Countries around the world are grappling with the many harmful effects of the COVID-19 pandemic, including health and socio-economic impacts. Young people are particularly vulnerable to the disruptions the pandemic has caused, and many are now at risk of being left behind in education, economic opportunities, and health and wellbeing during a crucial stage of their life development. Many of the hardships faced during the COVID-19 crisis are also known risk factors associated with crime, violence and drug use, and may expose youth to increased victimization and involvement with crime during and after the pandemic.
To contribute to the global effort required to continue supporting and engaging youth during the COVID-19 era, UNODC, in the context of the Youth Crime Prevention component under the Global Programme for the Implementation of the Doha Declaration, will organize a series of online workshops on youth crime and violence prevention during and after the pandemic in different parts of the world.
Live streaming via Facebook Live of SENAJU and the Municipality of Chiclayo
Moderation: Karla Paredes - Agents of Change for Education
National Youth Policy and Youth as Agents of Change - Cynthia Cano, SENAJU
Crime prevention through sport - Augusto Fuentes, Line Up Live Up trainer, Mi Perú
Sport, prevention and a culture of peace - Cecilia Caparachín, Researcher
Sport and its application in contexts of violence - Pedro Pérez, Newton College
Youth participation to prevent violence- Karina Villegas, Provincial Municipality of Chiclayo
Live streaming via Facebook Live of SENAJU and the Municipality of San Martín
Moderation: Karla Paredes - Agents of Change for Education
National Youth Policy and Youth as Agents of Change - Rosemary Fernández, SENAJU
Sport as a tool for social development in a crisis situation - Ana Buey, Laboratorio Investigación Deportiva
Experiences promoting sport in Metropolitan Lima - Tania Ruiz, Municipality of Metropolitan Lima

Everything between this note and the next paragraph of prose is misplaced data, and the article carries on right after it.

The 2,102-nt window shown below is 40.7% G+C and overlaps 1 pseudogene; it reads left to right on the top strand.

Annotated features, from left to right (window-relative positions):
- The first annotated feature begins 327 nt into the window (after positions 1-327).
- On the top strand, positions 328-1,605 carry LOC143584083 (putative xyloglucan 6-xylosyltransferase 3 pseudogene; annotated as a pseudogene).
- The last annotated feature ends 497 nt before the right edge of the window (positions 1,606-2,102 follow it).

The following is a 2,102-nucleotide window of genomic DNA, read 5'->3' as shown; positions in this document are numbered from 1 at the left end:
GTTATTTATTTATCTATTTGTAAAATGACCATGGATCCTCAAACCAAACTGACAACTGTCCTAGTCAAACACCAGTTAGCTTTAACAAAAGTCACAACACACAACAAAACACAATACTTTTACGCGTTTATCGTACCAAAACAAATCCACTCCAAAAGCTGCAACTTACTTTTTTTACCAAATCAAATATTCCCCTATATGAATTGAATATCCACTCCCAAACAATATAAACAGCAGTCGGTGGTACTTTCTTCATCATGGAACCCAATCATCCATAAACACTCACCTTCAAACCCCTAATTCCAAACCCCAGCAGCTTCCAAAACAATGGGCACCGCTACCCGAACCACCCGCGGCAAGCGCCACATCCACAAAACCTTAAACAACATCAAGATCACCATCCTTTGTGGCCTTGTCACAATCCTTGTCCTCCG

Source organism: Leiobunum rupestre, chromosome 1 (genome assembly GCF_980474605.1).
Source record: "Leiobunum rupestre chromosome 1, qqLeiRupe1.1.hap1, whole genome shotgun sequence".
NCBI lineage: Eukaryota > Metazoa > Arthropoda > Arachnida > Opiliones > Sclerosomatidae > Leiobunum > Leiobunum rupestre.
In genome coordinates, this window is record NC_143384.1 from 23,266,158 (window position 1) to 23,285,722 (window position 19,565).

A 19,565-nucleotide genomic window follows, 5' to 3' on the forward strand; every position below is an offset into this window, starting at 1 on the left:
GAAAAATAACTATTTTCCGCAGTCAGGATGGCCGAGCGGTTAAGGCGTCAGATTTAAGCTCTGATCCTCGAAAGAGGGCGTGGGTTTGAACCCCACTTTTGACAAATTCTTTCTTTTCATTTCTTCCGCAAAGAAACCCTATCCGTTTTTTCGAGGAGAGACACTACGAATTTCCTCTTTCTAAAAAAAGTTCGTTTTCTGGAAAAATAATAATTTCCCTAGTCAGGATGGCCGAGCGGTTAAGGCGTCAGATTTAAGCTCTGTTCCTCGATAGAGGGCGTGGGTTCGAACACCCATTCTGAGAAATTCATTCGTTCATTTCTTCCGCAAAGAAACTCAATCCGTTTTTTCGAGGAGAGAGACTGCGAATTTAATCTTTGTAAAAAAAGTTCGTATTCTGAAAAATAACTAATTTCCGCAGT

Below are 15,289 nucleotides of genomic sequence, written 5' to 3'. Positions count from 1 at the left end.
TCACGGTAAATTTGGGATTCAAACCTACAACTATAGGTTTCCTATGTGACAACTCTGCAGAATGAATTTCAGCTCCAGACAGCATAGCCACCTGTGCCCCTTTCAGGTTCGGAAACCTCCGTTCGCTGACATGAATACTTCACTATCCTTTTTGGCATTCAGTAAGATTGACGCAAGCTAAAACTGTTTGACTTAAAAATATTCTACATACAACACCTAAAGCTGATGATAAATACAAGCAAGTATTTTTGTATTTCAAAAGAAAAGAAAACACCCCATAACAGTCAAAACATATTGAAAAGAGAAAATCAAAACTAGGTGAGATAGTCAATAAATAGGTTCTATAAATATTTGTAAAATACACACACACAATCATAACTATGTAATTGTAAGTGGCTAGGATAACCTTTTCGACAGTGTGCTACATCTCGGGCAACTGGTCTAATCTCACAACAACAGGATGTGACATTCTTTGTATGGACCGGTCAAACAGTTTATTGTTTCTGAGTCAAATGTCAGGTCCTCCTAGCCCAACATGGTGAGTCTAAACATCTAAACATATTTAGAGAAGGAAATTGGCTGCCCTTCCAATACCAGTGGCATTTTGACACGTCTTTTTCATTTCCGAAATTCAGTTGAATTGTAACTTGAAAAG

Project management to promote peaceful coexistence through sport and recreation - Claudia Orihuela Vidaurre, Provincial Municipality of San Martín
Welcoming remarks- UNODC
Session 1: Sharing experiences of Central Asia countries on effective responses to youth violence and crime prevention, in the context of Covid-19 , through youth and family support programmes for skills development and empowerment.
Session 2: Supporting youth development in the context of COVID-19 through family support and positive parenting.
The event will discuss the youth crime and violence prevention in the East Africa Island States, including in Madagascar, Mauritius and the Seychelles in the context of the social impact of COVID19, to gain insights on the challenges faced and on effective responses in the region.The event aims to discuss in particular:
The event will discuss the youth crime and violence prevention in the East Africa coastal and mainland states Island States, including Kenya, Tanzania, Rwanda and Uganda, in the context of COVID19, to gain insights on the challenges faced and on effective responses in the region. The event aims to discuss in particular:
When: 11 August 2020, 10:30 Peru time
Public transmission via Facebook Live/Youtube/Instragram of SENAJU (Secretaría Nacional de la Juventud, Perú)
Moderation: Julio Corcuera, UNODC Peru
National Youth Policy and youth as agents of change - José Montalvo, National Youth Secretary, SENAJU
Challenges facing youth in Latin America in the COVID-19 context - Ernesto Rodríguez, Director of the Latin American Youth Centre, CELAJU
Let's move things, shall we dance? - Vania Masías, President and Founder of the cultural association D1
Sport for prevention and development - Alison Rodríguez, Gymnastics Club, Trujillo